The Foreign Account Tax Compliance Act (FATCA) compliance requirement for foreign banks dealing with the US has been delayed until July 1, 2014 so that these banks can continue to implement the changes and agreements necessary to avoid penalties. FATCA was enacted in 2010 to require that foreign banks report to the IRS information about American clients or otherwise face a 30% withholding penalty on all "dividends, interest or other payments they're slated to receive" from U.S. financial institutions.
The issue has been that many countries' laws do not allow their banks to divulge their customers' information to any government, let alone their own domestic one. In those cases, the US government has been able to sign inter-governmental agreements to address these concerns while also maintaining the viability of FATCA. So far, nine countries have signed such agreements, and several more are expected to do so soon. The Treasury Department has determined delaying the penalties mandated by FATCA for another year is necessary to ensure that countries in the process of complying aren't penalized in the interim.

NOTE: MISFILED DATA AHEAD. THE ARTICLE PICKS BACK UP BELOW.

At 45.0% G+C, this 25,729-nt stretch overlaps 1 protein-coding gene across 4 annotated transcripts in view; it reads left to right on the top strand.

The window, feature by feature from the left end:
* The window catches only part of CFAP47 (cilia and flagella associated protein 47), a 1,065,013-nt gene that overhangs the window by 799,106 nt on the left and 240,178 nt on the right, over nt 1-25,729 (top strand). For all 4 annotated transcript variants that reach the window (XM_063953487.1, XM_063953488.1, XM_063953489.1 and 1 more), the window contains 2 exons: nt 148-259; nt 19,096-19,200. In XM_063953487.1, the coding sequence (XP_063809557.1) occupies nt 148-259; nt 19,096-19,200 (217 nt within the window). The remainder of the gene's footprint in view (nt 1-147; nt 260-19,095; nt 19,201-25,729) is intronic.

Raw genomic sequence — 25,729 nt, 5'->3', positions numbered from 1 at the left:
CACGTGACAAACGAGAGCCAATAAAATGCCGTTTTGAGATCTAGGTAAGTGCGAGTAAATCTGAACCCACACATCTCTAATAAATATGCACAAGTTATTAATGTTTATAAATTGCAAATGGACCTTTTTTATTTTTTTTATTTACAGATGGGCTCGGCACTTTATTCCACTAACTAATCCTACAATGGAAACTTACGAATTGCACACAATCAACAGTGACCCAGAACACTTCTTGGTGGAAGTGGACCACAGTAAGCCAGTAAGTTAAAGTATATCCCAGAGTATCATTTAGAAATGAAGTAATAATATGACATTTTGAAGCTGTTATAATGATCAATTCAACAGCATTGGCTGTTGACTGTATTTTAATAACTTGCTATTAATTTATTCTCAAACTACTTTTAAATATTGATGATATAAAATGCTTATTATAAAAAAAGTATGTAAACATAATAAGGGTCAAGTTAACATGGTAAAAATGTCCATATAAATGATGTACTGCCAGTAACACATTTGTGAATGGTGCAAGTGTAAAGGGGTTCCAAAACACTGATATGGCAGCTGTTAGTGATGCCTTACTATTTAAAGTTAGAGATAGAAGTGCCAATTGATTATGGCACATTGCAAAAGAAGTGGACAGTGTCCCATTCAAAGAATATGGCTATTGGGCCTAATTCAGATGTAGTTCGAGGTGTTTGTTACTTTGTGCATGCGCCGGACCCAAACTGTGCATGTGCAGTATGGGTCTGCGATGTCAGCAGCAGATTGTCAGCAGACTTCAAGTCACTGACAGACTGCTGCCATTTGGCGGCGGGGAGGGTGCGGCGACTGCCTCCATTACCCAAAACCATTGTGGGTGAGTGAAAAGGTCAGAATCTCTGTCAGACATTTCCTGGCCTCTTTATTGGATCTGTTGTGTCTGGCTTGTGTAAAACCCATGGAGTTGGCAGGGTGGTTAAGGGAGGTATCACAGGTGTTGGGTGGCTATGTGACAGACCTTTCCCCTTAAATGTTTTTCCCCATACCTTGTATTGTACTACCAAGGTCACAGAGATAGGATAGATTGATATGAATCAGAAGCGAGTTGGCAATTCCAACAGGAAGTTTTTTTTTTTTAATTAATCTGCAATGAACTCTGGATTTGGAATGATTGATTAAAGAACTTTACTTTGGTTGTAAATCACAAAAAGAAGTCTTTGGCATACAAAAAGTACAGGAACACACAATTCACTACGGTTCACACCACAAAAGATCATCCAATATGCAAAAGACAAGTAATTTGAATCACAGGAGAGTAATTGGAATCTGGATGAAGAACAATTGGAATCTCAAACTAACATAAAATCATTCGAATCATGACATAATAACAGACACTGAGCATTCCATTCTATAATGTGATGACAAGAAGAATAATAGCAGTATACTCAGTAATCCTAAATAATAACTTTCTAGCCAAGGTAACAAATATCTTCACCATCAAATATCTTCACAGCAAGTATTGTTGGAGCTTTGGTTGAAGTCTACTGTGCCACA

One country that has been the largest focus of American tax collection efforts is Switzerland. With their famed bank secrecy laws, Switzerland has had a hard time coming to terms with American efforts to collect taxes. After the UBS scandal of 2009, Switzerland has begun cooperating more with the United States, much to the ire of the Swiss legislature and banking industry. However, earlier this month the Swiss federal government enacted changes that would allow its banks to comply with the United States and FATCA without violating the country's bank secrecy laws.